Peter Blair | February 20, 2016 | Drug Possession
On November 4, 2014, California laws changed significantly with the passing of an initiative known as “Proposition 47” or the “Safe Neighborhoods and Schools Act.” With nearly 3 million ballots counted, this initiative had 58% voter support. This showed many in California that voters would do whatever it took to reduce prison populations and enhance public safety simultaneously by introducing other methods of penalties for crimes. This new proposition could ultimately affect about 40,000 offenders a year, which helps people realize that the goal here is to keep violent criminals off the streets instead of cycle addicts and more in and out of jail.
There are limits to Proposition 47, of course, as we cannot expect all crimes to apply. Here are some of the crimes that are affected under this new rule:
- Drug: There are now three offenses that target possession of controlled substances seen in this proposition. They have been reduced to misdemeanors from their original felony status. This includes possession of narcotic controlled substances like cocaine, heroin, morphine, or other opiates, possession of restricted dangerous drugs like methamphetamines, and possession of concentrated cannabis. If somebody has originally been convicted of this crime in the past and was charged with a previous felony, they will be able to petition the court to reclassify the charge as a misdemeanor.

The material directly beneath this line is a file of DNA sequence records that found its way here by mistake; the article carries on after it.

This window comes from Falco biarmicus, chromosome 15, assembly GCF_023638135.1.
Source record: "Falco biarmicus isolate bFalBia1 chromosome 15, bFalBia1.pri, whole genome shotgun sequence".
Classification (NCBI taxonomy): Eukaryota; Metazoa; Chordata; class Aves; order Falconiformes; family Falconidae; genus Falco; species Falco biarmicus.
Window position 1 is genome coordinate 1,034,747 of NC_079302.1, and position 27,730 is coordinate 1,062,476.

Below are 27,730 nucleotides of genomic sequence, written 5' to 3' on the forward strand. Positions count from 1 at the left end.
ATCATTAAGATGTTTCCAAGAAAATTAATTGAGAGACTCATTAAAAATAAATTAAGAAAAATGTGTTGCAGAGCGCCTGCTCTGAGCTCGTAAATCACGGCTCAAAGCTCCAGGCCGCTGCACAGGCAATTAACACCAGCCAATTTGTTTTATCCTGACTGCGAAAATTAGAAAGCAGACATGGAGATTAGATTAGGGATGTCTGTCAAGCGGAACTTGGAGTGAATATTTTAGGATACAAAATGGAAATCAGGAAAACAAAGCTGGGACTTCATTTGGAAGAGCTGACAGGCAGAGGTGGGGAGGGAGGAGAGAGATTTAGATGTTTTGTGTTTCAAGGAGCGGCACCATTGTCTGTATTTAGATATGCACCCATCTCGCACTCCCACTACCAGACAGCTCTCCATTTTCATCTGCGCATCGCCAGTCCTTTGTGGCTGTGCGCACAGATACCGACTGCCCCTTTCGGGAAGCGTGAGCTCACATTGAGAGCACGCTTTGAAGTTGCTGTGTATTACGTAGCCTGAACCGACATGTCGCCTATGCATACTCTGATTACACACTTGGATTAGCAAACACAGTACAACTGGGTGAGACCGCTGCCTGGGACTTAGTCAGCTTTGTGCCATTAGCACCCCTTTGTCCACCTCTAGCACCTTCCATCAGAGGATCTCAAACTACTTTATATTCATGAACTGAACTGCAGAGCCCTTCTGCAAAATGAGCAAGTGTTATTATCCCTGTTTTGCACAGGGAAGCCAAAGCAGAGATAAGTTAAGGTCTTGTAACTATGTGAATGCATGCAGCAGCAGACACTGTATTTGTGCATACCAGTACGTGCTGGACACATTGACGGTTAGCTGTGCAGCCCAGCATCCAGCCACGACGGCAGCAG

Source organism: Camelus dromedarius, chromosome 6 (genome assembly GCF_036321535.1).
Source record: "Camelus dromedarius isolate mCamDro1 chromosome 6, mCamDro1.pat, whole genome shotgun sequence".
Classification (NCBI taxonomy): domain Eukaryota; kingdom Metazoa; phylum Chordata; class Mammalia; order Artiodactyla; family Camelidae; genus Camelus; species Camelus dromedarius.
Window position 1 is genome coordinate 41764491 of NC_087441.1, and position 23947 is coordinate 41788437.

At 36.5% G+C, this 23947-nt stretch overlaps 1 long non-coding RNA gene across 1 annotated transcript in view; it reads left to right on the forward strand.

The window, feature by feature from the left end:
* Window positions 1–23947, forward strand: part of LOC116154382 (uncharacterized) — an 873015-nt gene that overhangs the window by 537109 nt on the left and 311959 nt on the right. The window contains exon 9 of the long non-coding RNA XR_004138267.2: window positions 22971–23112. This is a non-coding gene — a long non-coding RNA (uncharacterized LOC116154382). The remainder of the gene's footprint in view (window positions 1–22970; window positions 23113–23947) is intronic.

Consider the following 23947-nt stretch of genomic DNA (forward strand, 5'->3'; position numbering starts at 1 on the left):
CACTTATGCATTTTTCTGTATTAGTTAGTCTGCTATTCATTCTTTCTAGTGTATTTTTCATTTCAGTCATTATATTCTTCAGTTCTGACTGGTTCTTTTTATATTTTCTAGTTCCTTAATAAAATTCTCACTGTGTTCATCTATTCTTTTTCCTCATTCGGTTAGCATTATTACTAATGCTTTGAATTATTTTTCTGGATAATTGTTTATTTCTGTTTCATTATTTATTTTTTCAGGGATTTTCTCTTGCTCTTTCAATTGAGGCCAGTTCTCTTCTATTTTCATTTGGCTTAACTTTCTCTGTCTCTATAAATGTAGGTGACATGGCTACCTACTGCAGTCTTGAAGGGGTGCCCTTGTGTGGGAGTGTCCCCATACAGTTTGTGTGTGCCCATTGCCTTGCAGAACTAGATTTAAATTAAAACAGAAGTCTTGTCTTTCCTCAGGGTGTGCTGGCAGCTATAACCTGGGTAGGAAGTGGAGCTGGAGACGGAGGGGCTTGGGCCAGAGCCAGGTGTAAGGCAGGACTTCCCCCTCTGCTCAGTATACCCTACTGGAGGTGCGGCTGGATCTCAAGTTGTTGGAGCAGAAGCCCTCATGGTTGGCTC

- Theft: If somebody has stolen something that is not more than $950, they will now only be charged with a misdemeanor. This includes any type of property theft, receiving stolen property, forgery or check, petty theft with a prior, or passing a bad check. Shoplifting has also been added to this as long as the value of the property is less than $950.
Changing Conviction Records
You can now request resentencing or reclassification for a misdemeanor if you have committed any of these crimes in the past and qualify. This applies to those who were released from custody or probation as well as those who are currently serving time for their crimes. If the person is still incarcerated, then they could be immediately released and have a shorter term of parole. Sometimes, public defenders will post information online or provide information in-person on how to change your record of conviction. However, following the instructions may be more difficult than it initially appears. This is why it is a good idea to talk to an experienced attorney before trying to figure it out on your own. Also, it is a good idea to keep in mind that not everyone will be able to qualify for a conviction record change. Prop 47 does not benefit those who have previous convictions for the most serious crimes. This includes those who have committed a sexually violent offense against a minor under the age of 14, murder or attempted murder, assault with a machine gun on a police officer or firefighter, possession of a weapon of mass destruction, any person who is registered as a sex offender, or any offense that is punishable by life in prison or death.
If you have questions about what to do next in the process, you can call an experienced attorney who can help you every step of the way. Call The Law Office of Peter Blair today to get the information you are looking for.